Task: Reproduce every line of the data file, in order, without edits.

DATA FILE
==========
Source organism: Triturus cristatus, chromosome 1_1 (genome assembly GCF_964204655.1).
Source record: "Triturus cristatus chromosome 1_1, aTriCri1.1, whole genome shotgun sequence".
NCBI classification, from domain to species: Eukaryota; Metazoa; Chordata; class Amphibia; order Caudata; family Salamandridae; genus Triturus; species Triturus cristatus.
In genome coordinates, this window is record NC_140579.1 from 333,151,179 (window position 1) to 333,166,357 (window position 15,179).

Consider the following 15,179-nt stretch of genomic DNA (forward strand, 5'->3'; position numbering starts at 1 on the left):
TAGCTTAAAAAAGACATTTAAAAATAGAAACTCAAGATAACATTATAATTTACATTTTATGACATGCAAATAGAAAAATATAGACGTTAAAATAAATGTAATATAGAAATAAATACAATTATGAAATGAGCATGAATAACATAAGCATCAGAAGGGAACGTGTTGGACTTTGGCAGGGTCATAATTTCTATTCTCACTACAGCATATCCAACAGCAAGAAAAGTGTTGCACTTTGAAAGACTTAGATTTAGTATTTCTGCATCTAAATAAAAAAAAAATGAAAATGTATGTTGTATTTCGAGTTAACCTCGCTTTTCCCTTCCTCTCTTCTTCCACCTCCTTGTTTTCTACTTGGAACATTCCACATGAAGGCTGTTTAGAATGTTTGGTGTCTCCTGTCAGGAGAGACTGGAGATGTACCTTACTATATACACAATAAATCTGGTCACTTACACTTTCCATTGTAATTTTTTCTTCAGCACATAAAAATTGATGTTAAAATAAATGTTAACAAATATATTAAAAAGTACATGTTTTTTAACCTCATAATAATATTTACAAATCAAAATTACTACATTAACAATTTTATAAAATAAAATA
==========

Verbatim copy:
Source organism: Triturus cristatus, chromosome 1_1 (genome assembly GCF_964204655.1).
Source record: "Triturus cristatus chromosome 1_1, aTriCri1.1, whole genome shotgun sequence".
NCBI classification, from domain to species: Eukaryota; Metazoa; Chordata; class Amphibia; order Caudata; family Salamandridae; genus Triturus; species Triturus cristatus.
In genome coordinates, this window is record NC_140579.1 from 333,151,179 (window position 1) to 333,166,357 (window position 15,179).

Consider the following 15,179-nt stretch of genomic DNA (forward strand, 5'->3'; position numbering starts at 1 on the left):
TAGCTTAAAAAAGACATTTAAAAATAGAAACTCAAGATAACATTATAATTTACATTTTATGACATGCAAATAGAAAAATATAGACGTTAAAATAAATGTAATATAGAAATAAATACAATTATGAAATGAGCATGAATAACATAAGCATCAGAAGGGAACGTGTTGGACTTTGGCAGGGTCATAATTTCTATTCTCACTACAGCATATCCAACAGCAAGAAAAGTGTTGCACTTTGAAAGACTTAGATTTAGTATTTCTGCATCTAAATAAAAAAAAAATGAAAATGTATGTTGTATTTCGAGTTAACCTCGCTTTTCCCTTCCTCTCTTCTTCCACCTCCTTGTTTTCTACTTGGAACATTCCACATGAAGGCTGTTTAGAATGTTTGGTGTCTCCTGTCAGGAGAGACTGGAGATGTACCTTACTATATACACAATAAATCTGGTCACTTACACTTTCCATTGTAATTTTTTCTTCAGCACATAAAAATTGATGTTAAAATAAATGTTAACAAATATATTAAAAAGTACATGTTTTTTAACCTCATAATAATATTTACAAATCAAAATTACTACATTAACAATTTTATAAAATAAAATA